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reast cancer is the second most common malignancy among female patients. Early breast cancer is considered potentially curable.
Immunohistochemistry has an important role in the pathology of breast disease. It is widely used to localize specifically proteins in cells and tissues.
Ki-67, a marker of cell proliferation, is a specific nuclear antigen expressed in all phases of the cell cycle, which can be readily detected using immunohistochemistry methods. Many guidelines and international groups concluded that measurement of Ki-67 could be important both in standard clinical practice and within clinical trials.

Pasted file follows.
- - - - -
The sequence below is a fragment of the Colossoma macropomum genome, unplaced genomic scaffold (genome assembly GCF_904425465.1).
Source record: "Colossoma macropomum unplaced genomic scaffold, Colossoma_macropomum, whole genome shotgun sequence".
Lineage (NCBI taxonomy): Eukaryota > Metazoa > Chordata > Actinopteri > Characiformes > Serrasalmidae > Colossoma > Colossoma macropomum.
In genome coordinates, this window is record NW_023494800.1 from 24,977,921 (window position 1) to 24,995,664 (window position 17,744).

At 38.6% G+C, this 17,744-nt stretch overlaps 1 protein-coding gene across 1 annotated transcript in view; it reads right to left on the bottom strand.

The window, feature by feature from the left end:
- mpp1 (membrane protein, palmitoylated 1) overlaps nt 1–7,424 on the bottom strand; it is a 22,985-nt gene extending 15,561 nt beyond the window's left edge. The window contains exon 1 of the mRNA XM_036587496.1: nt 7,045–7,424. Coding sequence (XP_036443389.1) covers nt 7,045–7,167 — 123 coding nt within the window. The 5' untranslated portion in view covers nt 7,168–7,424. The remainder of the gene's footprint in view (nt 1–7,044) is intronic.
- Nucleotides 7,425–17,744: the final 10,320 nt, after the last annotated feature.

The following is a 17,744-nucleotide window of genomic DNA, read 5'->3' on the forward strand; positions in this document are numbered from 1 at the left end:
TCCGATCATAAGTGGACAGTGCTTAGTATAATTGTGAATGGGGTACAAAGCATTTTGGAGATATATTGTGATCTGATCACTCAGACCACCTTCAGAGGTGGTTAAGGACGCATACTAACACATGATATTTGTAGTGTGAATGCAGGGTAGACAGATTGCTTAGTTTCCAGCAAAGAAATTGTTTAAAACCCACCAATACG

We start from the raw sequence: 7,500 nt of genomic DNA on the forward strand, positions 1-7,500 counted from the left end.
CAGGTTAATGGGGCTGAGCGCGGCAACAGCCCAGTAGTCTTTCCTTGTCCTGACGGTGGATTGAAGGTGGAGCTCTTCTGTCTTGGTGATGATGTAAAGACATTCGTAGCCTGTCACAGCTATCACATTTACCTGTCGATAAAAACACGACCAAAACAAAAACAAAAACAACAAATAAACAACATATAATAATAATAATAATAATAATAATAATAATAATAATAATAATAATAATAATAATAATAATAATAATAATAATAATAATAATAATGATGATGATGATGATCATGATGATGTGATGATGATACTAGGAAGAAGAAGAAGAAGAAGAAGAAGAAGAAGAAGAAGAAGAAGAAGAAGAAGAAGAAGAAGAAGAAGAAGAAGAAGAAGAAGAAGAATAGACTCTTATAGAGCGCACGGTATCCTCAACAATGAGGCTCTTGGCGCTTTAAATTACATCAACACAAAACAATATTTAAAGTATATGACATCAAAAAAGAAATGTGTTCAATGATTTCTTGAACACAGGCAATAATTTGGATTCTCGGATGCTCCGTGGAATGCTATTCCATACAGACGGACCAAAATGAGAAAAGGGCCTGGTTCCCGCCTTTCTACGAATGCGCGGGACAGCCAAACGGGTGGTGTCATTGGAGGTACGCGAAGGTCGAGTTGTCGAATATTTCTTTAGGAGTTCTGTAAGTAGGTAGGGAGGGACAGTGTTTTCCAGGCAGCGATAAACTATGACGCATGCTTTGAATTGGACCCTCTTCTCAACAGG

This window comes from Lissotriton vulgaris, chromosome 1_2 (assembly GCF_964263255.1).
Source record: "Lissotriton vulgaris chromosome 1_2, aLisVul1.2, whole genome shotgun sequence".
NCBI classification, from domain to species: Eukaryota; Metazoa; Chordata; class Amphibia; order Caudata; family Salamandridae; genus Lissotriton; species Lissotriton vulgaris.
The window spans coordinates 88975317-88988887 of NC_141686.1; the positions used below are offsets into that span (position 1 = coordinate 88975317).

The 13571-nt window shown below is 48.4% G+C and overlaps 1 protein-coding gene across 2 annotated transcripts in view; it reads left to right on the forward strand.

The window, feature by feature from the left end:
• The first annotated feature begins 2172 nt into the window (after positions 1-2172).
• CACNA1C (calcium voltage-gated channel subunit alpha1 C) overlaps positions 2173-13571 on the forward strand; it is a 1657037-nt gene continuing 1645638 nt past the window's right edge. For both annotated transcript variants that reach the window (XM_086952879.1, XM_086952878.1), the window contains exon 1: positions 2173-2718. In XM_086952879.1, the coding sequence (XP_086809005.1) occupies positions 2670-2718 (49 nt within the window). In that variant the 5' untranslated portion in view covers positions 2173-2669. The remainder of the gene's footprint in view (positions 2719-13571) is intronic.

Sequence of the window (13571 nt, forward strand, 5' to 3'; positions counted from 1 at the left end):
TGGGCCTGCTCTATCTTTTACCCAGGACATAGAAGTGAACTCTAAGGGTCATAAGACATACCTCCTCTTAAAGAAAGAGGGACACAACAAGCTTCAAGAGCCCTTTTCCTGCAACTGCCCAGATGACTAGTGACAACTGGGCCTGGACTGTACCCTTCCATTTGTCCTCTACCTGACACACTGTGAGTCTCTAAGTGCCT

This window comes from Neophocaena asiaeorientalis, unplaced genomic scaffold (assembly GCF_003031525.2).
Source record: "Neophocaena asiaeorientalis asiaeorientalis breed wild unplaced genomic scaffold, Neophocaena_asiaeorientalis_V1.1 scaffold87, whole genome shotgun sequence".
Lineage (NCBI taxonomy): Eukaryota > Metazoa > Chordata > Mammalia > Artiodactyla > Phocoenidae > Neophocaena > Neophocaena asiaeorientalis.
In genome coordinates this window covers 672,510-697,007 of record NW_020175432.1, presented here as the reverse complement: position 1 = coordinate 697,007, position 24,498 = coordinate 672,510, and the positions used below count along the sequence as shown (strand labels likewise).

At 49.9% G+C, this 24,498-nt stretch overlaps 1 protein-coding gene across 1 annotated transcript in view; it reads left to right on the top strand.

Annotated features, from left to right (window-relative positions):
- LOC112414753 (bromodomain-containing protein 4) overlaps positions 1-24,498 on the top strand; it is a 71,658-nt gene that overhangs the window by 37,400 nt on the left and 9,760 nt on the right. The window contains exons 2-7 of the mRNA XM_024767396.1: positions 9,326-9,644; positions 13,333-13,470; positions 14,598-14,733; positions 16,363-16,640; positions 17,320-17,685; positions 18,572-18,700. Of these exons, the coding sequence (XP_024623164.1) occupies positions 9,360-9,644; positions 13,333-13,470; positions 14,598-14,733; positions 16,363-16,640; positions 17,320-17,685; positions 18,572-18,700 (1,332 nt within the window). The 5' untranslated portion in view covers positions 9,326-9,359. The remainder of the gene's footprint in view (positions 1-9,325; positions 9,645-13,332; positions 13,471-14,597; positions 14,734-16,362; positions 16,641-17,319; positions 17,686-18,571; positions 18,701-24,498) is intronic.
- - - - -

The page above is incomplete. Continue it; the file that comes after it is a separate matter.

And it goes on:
A recently published meta-analysis reported that a high Ki-67 level was associated with a high pCR rate. Our results demonstrate that patients with a Ki-67 are more sensitive to NCT, have higher pCR rates, and benefit more from NCT compared to those with a low Ki-67. However, it remains unclear whether other factors such as therapy regimens and cycles of NCT, the clinical stage, and tumor location have an impact on Ki-67-based health outcomes.